Holes in Bayesian Statistics

With Yuling:

Every philosophy has holes, and it is the responsibility of proponents of a philosophy to point out these problems. Here are a few holes in Bayesian data analysis: (1) the usual rules of conditional probability fail in the quantum realm, (2) flat or weak priors lead to terrible inferences about things we care about, (3) subjective priors are incoherent, (4) Bayes factors fail in the presence of flat or weak priors, (5) for Cantorian reasons we need to check our models, but this destroys the coherence of Bayesian inference.

Some of the problems of Bayesian statistics arise from people trying to do things they shouldn’t be trying to do, but other holes are not so easily patched. In particular, it may be a good idea to avoid flat, weak, or conventional priors, but such advice, if followed, would go against the vast majority of Bayesian practice and requires us to confront the fundamental incoherence of Bayesian inference.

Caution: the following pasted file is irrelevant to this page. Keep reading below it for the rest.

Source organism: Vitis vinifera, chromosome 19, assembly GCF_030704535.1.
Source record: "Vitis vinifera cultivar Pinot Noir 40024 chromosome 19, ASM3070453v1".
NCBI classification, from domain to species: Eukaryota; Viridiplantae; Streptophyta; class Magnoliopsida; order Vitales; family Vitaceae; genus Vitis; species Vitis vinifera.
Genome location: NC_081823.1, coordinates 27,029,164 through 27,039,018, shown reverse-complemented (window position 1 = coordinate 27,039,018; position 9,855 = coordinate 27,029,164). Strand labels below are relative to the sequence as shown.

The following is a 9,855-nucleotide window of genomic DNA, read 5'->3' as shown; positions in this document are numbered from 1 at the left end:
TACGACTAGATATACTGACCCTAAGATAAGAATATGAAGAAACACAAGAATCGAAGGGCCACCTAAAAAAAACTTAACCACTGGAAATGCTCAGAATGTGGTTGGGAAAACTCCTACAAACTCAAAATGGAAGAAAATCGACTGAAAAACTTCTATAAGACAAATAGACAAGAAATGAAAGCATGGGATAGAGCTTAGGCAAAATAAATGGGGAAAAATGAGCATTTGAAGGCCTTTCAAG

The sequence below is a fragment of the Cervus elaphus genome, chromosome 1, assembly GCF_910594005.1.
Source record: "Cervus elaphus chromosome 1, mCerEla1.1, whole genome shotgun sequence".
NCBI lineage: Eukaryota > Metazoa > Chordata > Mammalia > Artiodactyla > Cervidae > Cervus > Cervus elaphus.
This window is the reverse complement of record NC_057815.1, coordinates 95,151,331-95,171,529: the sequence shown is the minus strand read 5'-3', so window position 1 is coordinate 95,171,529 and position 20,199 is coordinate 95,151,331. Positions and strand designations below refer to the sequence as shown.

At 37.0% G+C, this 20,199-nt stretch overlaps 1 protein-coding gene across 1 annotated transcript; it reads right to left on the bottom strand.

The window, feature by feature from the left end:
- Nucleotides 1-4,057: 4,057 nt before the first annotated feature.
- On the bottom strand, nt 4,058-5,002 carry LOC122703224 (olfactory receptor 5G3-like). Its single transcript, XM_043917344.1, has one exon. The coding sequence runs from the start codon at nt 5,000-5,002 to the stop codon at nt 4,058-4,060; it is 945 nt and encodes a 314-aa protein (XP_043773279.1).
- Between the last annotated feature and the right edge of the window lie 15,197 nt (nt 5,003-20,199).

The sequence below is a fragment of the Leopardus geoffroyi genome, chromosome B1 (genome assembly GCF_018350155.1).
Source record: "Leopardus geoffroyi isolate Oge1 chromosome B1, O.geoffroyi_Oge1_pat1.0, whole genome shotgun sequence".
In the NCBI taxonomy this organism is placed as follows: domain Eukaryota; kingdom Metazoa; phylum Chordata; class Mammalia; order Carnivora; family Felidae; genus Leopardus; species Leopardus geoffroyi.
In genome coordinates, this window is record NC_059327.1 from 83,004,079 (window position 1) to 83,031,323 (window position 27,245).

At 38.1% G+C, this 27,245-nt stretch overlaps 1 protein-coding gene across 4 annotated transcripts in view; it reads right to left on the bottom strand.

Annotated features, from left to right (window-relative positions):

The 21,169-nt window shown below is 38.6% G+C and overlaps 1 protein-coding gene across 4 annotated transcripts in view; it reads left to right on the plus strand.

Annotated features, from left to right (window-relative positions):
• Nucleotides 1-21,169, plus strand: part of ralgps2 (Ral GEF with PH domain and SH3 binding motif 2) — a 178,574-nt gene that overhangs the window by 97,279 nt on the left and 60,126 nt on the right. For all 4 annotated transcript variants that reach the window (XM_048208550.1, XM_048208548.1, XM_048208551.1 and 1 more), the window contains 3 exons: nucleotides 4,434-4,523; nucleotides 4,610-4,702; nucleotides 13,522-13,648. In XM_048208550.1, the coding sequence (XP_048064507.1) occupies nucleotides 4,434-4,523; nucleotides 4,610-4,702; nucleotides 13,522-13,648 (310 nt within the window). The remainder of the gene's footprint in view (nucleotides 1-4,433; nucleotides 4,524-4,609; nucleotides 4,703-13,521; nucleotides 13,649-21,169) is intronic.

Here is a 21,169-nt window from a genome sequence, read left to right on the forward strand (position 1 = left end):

This does not mean that we think Bayesian inference is a bad idea, but it does mean that there is a tension between Bayesian logic and Bayesian workflow which we believe can only be resolved by considering Bayesian logic as a tool, a way of revealing inevitable misfits and incoherences in our model assumptions, rather than as an end in itself.

This paper came from a talk I gave a few months ago at a physics conference. For more on Bayesian inference and the two-slit experiment, see this post by Yuling and this blog discussion from several years ago. But quantum probability is just a small part of this paper. Our main concern is to wrestle with the larger issues of incoherence in Bayesian data analysis. I think there’s more to be said on the topic, but it was helpful to write down what we could now. Also I want to make clear that these are real holes. This is different from my article, “Objections to Bayesian statistics,” which discusses some issues that non-Bayesians or anti-Bayesians have had, which I do not think are serious problems with Bayesian inference. In contrast, the “holes” discussed in this new article are real concerns to me.